So, my summary line is rather hyperbolic, but I firmly believe that there is almost no better skill to learn than computer programming.  It's impossible to predict what jobs will be most in demand in the future, and thirty years ago I probably would've told you that the world will always need typewriter repairers, but computers and computer software are here for the long haul, and being an expert on exactly how they work will be a very good thing to be.  Even if "programming" isn't exactly where it's at in another thirty years, it'll be a good stepping stone.



For the now, there are available jobs programming in almost every city in the civilized world.  If you're a good programmer and interview well, you could probably work for any city you wanted to with almost any company.  That said, it's a little easier to spot a bad programmer in an interview than it is to spot a bad lawyer or a bad accountant, so if you're NOT that great a programmer or you interview very poorly, those jobs may not be as open to you.

So hopefully I've established that being a programmer is one of the best career choices you can possibly make, unless you want to go with being a lawyer or a doctor or an oil baron.  Still, the important thing is that you enjoy it.  Learn programming because programming interests you, that's the important thing.  I know some programmers who did it for the money.  They turn out to be bad programmers, and, worse, they hate their jobs.  Do what you love, even if you end up poor and doing what you love.  Really.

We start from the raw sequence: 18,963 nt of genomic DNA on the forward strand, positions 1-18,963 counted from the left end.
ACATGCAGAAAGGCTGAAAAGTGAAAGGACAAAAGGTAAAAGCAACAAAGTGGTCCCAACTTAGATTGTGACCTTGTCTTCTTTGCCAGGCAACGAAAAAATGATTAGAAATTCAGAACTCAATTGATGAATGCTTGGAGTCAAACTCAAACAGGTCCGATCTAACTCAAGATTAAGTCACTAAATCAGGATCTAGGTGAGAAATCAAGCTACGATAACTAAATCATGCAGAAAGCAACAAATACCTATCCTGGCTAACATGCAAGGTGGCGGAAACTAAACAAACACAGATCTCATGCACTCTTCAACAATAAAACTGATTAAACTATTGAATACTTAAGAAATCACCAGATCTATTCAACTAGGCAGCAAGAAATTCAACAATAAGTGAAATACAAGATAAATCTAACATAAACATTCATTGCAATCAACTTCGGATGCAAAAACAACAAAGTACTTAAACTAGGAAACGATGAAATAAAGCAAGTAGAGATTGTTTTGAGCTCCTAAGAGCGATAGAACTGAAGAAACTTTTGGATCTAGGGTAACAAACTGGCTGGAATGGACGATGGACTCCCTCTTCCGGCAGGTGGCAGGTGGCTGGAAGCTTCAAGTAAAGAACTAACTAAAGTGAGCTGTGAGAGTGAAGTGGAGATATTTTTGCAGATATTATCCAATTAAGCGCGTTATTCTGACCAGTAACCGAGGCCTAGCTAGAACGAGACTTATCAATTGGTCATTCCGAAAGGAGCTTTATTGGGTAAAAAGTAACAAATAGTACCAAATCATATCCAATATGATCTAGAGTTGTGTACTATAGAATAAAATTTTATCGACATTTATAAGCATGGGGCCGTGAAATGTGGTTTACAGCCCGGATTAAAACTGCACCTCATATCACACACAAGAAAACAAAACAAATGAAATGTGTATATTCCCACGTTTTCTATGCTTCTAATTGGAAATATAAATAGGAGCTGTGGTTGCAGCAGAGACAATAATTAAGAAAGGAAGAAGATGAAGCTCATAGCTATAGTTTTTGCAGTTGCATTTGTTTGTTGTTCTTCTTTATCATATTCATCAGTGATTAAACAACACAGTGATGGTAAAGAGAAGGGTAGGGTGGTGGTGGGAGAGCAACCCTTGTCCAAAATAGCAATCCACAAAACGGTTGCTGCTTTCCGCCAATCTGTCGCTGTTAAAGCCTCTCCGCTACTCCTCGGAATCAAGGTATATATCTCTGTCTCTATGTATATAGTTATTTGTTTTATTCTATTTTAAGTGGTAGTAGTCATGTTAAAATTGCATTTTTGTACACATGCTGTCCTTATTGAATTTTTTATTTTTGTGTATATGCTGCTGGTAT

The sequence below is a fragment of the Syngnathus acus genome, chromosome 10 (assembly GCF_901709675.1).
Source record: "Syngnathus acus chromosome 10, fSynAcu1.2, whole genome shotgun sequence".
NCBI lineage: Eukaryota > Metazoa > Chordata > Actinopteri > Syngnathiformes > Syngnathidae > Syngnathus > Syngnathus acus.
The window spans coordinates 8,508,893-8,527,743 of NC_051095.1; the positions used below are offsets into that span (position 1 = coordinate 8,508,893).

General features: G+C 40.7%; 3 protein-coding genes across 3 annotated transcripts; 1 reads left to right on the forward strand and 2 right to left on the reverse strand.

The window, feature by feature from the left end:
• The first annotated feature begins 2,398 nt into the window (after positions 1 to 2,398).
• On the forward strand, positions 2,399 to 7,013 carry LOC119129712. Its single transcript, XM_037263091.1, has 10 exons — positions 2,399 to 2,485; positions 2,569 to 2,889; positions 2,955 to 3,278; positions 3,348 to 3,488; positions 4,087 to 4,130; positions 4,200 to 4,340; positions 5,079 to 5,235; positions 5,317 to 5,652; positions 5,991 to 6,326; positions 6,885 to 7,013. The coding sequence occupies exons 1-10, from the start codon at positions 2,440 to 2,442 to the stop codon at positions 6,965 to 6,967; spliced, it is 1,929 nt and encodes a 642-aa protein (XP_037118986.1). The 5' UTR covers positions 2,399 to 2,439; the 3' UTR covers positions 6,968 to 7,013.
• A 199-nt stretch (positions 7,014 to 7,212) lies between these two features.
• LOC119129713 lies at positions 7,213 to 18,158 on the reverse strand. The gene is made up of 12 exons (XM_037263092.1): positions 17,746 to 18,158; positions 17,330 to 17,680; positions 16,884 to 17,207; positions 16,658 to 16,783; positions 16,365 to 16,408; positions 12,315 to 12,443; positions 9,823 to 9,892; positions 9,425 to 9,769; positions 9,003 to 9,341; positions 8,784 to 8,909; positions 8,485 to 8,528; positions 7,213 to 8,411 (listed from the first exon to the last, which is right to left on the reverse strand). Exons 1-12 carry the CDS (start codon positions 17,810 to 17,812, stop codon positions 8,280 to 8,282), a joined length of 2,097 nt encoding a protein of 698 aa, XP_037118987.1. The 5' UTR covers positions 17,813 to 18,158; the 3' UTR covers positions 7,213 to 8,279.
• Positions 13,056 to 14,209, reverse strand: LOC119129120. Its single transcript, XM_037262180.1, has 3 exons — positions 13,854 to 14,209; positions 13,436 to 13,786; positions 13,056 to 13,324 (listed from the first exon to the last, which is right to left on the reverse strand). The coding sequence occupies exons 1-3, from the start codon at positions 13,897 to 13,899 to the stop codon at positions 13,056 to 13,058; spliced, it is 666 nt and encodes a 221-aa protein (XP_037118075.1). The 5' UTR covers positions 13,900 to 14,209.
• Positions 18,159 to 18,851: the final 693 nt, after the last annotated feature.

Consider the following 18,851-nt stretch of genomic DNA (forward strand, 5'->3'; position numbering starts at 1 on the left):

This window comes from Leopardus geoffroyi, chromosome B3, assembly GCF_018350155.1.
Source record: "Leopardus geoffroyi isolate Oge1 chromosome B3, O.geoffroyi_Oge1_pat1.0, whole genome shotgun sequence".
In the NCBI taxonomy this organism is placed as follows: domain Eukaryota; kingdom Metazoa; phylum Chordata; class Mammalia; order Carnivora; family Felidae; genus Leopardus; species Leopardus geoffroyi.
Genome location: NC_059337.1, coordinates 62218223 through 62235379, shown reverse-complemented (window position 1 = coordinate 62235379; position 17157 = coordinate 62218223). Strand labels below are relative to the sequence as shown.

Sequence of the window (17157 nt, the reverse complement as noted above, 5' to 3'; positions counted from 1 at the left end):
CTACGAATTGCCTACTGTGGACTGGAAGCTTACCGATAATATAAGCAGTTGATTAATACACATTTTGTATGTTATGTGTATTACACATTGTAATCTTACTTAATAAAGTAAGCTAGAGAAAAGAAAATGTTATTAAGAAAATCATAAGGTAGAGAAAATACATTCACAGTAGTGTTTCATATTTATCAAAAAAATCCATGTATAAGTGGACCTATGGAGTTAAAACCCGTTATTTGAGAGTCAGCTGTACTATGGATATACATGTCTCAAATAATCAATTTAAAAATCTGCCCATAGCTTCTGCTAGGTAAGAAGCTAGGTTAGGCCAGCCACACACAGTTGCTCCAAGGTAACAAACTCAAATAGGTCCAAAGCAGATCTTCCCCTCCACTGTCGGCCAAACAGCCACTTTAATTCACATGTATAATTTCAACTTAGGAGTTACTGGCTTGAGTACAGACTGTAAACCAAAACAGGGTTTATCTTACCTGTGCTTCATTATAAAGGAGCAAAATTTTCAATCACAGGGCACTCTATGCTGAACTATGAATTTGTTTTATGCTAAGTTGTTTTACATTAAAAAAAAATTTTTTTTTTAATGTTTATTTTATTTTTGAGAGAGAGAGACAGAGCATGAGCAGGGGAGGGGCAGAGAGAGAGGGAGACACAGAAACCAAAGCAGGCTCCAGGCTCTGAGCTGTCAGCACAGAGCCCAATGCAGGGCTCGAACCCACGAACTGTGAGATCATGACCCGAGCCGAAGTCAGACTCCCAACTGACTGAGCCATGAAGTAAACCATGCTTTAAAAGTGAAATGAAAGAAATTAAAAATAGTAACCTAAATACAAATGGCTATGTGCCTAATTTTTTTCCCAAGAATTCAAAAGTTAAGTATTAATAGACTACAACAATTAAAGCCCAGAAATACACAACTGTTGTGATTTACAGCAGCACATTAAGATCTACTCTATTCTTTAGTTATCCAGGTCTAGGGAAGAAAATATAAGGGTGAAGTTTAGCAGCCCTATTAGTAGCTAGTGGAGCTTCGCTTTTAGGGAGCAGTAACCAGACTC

So now your question is "how."  That's tougher.  You can learn in lots of ways.  One way would be to pick up pretty much any programming language.  Once you've learned how to think like a programmer, you're 90% of the way there.  Learn Java, C, or whatever you like.  The best advice I can give you is to think of a very, very, VERY small program to write (tic tac toe), and then go out and write that program.  Pick any language you like and feel free to switch.  Java's a decent starting language, but there are plenty of choices.

One of the first thing you'll realize about programmers is that when multiple choices are roughly equivalent, fierce camps will emerge on all sides.  "What language should Ilearn first" is a good example.  Some folks will insist that you learn by writing programs exclusively on paper in a made-up language.

Getting help and reading tutorials are good things.  If you're in school, try to take programming classes.  If you're out of school, it's harder.  Beware of the books like "Learn Everything About Being a Java Programmer in 7 Days and Also Get Certified."  Some of these are good, but most are bad.  On the other hand, it's not a bad idea to wander around the computer section of the bookstore or library and thumb through everything that looks interesting.  The more ideas you're exposed to, the better.

I can't overemphasize the importance of play.  Write little 5-10 line programs to do whatever.  Try them out.  Change them around and see what they do.  Grab small example programs and add a feature.

Programming friends are important.  Find a friend who's a decent programmer and pester them with all sorts of questions about particular things you're stuck with or don't understand.  Askville's not a bad place to ask specific questions, either.

# Sites to ask programming QA